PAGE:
One of the easiest and most impactful ways of setting your salon apart from the rest is by defining your imagery style. Taking into consideration your logo, colors, voice, and tone - what types of images should your brand be using on and off the web? And how do they fit into your brand identity?
Digging deeper into defining an image style.
The following additional questions can really help drill down a very specific image style for your salon brand:
- How are your photos lit? Does natural lighting suit your brand, or perhaps you need additional lighting to really make things shine.
What is the orientation of the subject? Are they looking straight at the camera, to the side, or will most images be shot from the back?
Close-ups, soft focus, or super detailed? Perhaps your brand would be better represented showing people doing things, instead of engaging the camera. Who knows.
Any custom illustrations? Maybe your brand is a little more whimsical and fun. Illustrations could be a great way to capture this element of your identity.
Aside from photography, the other part of your imagery has to do with graphics. Typically these are used on your social media channels, on your website in blog posts, or in printed marketing materials. While it may be tempting to go DIY and use templates or stock photos or videos, don’t. You are in the business of making people look (and feel) their best, and therefore having a consistent image style will make their decision that much simpler.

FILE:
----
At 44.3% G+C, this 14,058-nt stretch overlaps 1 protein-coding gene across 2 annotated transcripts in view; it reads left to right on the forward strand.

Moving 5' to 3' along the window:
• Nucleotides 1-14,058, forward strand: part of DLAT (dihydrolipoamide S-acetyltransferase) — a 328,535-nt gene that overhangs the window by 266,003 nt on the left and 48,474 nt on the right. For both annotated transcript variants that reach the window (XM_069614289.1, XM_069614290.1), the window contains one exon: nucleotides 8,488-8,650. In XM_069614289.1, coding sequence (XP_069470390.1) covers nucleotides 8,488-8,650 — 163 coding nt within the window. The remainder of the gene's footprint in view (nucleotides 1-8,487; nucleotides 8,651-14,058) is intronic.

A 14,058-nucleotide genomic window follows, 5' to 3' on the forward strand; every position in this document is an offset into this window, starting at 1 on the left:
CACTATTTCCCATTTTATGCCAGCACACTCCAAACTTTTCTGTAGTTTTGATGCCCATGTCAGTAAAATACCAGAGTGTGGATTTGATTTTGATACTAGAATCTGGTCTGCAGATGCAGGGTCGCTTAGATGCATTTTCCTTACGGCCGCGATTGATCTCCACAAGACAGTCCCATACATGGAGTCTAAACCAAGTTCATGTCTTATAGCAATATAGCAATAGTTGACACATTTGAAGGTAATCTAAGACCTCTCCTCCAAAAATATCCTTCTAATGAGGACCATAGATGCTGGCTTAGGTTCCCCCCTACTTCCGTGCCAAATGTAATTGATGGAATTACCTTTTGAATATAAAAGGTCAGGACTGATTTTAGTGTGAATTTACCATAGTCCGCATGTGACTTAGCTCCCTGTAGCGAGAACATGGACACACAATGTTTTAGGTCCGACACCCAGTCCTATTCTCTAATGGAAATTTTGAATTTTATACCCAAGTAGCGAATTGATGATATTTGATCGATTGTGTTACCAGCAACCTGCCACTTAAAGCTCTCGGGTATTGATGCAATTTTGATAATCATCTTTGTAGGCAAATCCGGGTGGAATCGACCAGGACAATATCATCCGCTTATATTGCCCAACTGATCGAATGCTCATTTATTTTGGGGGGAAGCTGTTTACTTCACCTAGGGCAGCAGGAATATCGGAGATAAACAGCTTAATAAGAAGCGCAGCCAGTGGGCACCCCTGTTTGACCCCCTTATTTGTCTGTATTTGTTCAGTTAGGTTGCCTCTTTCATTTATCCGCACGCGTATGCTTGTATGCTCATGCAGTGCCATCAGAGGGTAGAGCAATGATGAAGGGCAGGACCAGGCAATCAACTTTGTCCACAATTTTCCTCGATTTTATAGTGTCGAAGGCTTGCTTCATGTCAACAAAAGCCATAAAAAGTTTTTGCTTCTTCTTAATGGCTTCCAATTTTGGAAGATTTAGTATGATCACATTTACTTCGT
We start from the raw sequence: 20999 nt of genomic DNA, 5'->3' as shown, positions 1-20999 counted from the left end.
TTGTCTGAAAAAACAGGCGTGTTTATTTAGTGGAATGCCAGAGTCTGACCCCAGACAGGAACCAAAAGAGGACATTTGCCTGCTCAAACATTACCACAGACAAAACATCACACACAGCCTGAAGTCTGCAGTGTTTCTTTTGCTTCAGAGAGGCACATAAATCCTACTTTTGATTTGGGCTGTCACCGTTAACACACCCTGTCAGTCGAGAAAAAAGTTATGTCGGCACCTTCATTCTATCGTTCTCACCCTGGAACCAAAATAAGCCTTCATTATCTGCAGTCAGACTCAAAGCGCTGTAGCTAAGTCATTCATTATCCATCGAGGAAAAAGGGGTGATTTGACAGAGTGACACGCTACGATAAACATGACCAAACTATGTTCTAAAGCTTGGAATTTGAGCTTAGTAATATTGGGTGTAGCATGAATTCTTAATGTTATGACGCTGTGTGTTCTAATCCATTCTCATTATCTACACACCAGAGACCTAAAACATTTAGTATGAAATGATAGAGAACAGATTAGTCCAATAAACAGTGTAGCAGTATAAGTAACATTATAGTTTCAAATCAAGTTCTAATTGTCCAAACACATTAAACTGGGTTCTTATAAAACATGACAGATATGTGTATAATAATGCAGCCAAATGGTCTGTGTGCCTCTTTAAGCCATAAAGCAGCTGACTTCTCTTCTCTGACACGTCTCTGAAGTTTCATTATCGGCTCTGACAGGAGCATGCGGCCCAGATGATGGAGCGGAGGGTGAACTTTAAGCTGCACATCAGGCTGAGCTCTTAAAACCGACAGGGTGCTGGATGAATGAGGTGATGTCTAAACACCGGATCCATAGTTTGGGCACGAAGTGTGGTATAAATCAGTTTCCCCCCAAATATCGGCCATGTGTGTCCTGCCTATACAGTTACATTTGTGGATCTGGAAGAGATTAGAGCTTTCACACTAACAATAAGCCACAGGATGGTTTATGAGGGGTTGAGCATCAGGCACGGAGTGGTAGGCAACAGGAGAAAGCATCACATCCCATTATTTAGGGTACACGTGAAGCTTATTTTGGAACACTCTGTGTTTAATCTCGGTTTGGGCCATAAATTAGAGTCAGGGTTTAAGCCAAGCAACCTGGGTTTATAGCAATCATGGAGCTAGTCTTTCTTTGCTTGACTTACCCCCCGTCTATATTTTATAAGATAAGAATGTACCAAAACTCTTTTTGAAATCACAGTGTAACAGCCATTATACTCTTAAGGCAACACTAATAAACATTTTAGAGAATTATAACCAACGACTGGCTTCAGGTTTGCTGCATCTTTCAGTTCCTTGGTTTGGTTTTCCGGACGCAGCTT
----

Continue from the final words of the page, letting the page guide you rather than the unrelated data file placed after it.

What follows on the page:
Making the case for visual investment.
I’m sure all of this sounds great in theory, but in reality you will likely require an investment to ensure that your brand’s image style is truly consistent and one-of-a-kind. While an argument can be made that most smartphone’s have adequate photo and video capture abilities, things like lighting and lenses can be the difference between good and great visual assets.
If you’re serious about producing incredible imagery for your brand, consider the following as worthwhile investments:
- Work with a photographer (exclusively): Creating a relationship with a local beauty photographer can prove to be mutually beneficial. Perhaps they visit your salon once a month for a couple hours to take some money shots for your website and social media. Have them shoot any events you attend or host on location. You can refer wedding clients to them, and vice versa. Lots of potential here.
Invest in good gear: If you’d rather keep photography in-house, be sure to invest in a lighting kit and a decent DSLR camera. And here’s the kicker: allocate this responsibility to a specific member of your team. Having more than one person being responsible for photos and videos can result in a lack of consistency. Things like this are also tax deductible, which is always a good thing.
- Creating a video intro/outro: If video marketing is on your agenda, it’s definitely worth hiring someone to create a reusable video intro or outro (aka opener and logo sting) that all of the videos you upload will start and end with. You will see this technique used by top YouTubers for a reason: having these branded video elements keeps the experience consistent (there’s that word again) across all mediums.